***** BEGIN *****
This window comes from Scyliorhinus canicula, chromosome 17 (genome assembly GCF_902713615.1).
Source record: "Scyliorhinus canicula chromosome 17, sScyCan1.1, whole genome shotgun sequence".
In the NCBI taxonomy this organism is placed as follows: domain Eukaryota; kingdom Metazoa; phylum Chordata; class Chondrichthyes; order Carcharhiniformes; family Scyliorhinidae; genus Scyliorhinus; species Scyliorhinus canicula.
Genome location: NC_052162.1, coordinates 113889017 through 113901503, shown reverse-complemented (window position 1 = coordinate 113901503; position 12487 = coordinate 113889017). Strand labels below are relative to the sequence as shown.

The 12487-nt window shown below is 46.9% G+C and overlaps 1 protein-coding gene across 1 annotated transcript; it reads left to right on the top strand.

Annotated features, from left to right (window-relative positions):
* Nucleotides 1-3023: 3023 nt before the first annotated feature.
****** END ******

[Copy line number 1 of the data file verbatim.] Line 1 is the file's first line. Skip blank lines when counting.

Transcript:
This window comes from Scyliorhinus canicula, chromosome 17 (genome assembly GCF_902713615.1).